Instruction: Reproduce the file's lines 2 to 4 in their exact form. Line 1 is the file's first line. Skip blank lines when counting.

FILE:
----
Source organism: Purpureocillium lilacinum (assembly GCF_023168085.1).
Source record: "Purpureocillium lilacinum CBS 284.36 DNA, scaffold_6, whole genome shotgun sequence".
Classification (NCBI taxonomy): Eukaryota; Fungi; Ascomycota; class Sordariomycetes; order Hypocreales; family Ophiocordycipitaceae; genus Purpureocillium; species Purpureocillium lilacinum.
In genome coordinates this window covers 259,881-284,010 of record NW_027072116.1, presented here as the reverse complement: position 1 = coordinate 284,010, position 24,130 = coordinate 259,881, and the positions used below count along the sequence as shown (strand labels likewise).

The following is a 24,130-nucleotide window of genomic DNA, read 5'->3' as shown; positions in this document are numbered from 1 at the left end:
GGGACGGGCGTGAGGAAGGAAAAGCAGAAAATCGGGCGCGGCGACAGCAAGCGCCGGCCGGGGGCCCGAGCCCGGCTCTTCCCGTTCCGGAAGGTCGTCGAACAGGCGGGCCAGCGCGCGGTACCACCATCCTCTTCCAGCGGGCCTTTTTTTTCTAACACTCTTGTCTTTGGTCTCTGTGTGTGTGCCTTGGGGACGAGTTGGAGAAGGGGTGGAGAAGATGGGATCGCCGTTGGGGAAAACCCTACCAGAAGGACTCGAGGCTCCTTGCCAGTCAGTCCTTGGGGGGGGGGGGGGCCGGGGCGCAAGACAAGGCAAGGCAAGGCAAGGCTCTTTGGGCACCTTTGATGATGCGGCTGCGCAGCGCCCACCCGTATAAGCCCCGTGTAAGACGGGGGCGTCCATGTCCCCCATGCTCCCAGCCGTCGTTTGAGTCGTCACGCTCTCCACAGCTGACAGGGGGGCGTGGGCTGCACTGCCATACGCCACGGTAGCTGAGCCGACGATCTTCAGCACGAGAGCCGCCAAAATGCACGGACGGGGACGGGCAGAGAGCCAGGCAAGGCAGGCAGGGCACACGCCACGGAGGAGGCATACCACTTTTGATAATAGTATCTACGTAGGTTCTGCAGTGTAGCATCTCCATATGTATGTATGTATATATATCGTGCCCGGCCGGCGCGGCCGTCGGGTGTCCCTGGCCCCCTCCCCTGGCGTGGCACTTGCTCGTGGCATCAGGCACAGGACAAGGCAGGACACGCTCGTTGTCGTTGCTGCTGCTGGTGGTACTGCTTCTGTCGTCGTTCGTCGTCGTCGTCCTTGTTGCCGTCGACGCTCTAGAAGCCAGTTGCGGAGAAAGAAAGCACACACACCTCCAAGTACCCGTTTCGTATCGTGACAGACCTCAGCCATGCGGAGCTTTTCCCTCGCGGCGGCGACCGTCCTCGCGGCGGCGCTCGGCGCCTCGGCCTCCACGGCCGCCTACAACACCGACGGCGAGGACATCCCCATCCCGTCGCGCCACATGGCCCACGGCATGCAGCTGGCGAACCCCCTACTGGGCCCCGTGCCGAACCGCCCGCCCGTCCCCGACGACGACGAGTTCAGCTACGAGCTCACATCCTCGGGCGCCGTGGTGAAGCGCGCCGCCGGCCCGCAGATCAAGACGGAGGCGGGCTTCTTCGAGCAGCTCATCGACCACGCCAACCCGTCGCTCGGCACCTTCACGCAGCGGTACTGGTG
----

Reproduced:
Source record: "Purpureocillium lilacinum CBS 284.36 DNA, scaffold_6, whole genome shotgun sequence".
Classification (NCBI taxonomy): Eukaryota; Fungi; Ascomycota; class Sordariomycetes; order Hypocreales; family Ophiocordycipitaceae; genus Purpureocillium; species Purpureocillium lilacinum.
In genome coordinates this window covers 259,881-284,010 of record NW_027072116.1, presented here as the reverse complement: position 1 = coordinate 284,010, position 24,130 = coordinate 259,881, and the positions used below count along the sequence as shown (strand labels likewise).